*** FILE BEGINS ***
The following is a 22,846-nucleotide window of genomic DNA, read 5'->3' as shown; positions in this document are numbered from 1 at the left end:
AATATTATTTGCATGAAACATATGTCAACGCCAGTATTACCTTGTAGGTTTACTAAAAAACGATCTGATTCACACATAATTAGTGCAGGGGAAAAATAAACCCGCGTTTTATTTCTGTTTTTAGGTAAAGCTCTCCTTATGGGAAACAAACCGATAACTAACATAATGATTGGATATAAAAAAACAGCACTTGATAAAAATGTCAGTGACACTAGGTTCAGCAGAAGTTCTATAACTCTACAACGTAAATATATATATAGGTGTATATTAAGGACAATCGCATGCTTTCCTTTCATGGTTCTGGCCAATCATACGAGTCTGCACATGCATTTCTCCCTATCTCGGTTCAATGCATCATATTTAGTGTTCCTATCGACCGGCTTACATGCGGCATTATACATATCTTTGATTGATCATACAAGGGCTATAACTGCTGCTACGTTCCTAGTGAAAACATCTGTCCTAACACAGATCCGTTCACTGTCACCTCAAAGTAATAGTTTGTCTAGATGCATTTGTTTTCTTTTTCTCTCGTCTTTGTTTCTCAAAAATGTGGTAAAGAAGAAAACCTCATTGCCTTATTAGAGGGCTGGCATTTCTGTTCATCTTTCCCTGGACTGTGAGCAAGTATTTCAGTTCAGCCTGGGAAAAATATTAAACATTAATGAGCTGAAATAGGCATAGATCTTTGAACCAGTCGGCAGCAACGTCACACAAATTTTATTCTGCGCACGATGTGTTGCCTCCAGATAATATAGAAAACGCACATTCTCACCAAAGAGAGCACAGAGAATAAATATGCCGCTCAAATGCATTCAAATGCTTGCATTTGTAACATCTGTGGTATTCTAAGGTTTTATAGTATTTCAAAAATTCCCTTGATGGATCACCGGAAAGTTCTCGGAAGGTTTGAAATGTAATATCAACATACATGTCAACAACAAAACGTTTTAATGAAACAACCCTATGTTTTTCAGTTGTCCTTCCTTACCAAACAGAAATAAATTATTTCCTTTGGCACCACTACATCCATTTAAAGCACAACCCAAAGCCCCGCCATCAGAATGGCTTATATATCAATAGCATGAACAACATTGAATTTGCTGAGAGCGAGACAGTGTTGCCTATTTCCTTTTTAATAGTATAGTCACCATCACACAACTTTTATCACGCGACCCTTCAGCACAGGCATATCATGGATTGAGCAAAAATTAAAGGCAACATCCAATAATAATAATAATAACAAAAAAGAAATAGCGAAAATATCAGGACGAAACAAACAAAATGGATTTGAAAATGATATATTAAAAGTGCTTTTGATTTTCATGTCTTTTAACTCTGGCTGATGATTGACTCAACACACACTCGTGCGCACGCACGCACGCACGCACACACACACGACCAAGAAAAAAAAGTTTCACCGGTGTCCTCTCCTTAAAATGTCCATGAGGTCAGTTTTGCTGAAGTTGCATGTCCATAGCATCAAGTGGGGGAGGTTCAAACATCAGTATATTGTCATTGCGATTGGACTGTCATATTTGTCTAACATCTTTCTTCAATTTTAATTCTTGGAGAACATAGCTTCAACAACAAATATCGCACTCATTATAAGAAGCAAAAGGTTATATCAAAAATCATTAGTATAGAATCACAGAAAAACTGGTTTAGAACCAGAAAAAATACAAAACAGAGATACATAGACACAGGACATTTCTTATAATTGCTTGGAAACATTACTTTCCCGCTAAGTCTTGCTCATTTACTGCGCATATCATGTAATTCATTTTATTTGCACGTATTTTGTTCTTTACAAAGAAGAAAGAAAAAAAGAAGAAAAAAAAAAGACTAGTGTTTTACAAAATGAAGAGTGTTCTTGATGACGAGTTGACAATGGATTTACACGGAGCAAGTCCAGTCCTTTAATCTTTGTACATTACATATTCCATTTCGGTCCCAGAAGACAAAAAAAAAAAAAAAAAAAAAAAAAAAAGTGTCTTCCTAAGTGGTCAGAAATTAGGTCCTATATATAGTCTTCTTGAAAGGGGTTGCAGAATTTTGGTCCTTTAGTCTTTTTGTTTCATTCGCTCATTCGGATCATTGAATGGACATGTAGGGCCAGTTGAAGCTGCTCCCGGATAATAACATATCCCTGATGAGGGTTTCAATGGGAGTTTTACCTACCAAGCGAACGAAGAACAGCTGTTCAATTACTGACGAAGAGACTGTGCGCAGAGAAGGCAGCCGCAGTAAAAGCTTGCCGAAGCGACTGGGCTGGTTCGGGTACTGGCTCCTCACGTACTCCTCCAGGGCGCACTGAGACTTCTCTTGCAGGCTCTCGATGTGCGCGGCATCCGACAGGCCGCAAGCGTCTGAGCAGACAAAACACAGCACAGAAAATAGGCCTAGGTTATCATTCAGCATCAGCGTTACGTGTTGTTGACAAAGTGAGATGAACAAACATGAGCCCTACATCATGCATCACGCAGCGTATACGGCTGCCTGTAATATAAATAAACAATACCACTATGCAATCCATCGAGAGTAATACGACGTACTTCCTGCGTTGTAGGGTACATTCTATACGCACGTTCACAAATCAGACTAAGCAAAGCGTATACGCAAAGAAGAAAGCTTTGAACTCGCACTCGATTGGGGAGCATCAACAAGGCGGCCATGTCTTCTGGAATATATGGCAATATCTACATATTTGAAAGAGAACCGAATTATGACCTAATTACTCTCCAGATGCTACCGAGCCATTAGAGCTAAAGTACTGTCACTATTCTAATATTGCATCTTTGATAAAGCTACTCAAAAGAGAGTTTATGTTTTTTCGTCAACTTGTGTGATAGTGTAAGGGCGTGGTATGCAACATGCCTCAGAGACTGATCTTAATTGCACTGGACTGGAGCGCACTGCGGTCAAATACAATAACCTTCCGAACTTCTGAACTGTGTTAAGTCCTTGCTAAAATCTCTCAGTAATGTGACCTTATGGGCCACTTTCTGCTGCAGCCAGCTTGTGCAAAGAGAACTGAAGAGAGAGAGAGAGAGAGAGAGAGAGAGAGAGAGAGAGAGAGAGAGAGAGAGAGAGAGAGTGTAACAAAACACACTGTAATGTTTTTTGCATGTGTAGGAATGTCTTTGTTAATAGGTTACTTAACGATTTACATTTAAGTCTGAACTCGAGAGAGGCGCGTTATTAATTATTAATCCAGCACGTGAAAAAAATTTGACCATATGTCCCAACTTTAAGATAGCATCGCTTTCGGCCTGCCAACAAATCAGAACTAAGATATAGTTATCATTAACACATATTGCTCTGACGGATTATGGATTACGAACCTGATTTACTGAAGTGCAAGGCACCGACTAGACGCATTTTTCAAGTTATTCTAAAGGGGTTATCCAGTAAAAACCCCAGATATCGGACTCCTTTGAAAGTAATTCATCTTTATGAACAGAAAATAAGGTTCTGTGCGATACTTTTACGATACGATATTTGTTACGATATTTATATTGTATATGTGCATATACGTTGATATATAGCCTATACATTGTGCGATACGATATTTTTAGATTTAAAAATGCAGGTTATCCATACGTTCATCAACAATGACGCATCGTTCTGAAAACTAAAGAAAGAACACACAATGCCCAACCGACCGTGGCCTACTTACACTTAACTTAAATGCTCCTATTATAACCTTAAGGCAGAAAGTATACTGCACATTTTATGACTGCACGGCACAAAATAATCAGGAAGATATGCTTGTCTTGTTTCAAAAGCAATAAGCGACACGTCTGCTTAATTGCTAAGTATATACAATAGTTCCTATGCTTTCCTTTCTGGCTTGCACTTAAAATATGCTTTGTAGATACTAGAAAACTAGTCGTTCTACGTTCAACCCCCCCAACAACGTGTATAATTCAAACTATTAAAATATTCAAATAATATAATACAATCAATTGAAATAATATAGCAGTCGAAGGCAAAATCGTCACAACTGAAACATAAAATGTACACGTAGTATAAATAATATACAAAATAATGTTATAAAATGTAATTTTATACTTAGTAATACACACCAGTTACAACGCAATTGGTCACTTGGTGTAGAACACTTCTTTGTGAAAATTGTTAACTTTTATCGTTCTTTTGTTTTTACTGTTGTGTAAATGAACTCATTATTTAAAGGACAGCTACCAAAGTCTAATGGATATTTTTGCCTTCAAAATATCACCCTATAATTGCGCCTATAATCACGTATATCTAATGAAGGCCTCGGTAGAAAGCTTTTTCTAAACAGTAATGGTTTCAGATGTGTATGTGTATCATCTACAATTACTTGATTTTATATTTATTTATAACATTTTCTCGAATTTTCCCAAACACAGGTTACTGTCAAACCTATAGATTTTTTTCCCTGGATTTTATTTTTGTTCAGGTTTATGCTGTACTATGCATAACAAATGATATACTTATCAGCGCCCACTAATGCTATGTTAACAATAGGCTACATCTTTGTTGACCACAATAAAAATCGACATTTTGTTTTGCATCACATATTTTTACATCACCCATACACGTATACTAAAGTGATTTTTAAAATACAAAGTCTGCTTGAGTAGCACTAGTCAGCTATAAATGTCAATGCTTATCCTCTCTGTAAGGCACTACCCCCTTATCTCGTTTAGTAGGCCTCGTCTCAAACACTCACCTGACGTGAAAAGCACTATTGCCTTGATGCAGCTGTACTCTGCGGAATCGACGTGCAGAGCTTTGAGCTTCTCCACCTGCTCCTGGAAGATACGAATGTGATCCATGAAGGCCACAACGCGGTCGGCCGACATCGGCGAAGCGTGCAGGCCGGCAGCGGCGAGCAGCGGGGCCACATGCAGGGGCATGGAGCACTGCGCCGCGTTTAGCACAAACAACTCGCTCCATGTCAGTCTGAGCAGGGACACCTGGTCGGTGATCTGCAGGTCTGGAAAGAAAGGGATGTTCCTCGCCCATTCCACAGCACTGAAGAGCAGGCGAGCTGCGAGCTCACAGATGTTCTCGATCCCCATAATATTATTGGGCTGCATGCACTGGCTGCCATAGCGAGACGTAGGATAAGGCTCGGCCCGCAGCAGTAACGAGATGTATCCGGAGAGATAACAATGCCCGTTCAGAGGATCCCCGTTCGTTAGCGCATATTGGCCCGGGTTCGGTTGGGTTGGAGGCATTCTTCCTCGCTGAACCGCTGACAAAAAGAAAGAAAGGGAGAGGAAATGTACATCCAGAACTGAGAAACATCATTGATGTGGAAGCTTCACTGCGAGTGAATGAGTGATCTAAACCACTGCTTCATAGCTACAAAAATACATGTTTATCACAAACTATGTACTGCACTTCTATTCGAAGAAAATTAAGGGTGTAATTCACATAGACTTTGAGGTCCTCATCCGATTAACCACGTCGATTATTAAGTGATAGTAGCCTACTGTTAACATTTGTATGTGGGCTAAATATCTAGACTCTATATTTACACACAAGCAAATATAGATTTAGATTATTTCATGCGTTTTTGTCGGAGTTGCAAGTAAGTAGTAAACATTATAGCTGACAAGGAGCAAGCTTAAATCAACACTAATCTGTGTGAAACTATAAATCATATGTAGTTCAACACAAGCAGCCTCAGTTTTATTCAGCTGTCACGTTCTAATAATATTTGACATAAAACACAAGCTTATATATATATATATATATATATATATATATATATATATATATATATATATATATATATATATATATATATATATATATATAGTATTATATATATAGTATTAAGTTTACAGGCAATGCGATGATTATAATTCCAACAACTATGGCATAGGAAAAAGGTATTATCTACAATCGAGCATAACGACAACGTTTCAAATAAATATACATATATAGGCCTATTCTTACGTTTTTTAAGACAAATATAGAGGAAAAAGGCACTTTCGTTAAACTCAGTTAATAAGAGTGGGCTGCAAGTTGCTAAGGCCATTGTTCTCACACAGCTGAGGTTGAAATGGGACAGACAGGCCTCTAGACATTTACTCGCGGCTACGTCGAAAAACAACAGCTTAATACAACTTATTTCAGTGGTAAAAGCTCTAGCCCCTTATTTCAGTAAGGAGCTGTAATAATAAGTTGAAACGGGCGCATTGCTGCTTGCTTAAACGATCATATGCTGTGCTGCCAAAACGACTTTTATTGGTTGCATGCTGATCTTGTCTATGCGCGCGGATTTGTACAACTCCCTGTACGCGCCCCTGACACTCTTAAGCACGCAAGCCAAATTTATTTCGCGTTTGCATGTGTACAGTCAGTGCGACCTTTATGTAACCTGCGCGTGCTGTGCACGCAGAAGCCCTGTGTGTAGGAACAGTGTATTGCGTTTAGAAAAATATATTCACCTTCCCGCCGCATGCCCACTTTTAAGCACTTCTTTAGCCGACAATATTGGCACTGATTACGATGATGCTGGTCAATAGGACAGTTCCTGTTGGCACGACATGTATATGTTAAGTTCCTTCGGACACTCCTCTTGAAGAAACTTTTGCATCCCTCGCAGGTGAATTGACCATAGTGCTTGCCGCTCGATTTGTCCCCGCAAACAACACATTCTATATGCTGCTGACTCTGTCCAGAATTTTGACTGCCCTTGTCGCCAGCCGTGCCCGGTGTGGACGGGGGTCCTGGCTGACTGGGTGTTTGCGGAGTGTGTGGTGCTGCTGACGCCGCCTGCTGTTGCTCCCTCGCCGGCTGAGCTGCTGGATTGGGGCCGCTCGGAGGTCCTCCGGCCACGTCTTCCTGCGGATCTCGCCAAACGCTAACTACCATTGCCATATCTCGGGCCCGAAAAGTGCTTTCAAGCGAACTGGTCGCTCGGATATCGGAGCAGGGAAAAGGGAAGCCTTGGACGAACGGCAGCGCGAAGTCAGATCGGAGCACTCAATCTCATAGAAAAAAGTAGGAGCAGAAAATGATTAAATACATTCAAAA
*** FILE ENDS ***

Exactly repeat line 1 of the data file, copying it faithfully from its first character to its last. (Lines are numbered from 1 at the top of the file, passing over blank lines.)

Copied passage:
The following is a 22,846-nucleotide window of genomic DNA, read 5'->3' as shown; positions in this document are numbered from 1 at the left end: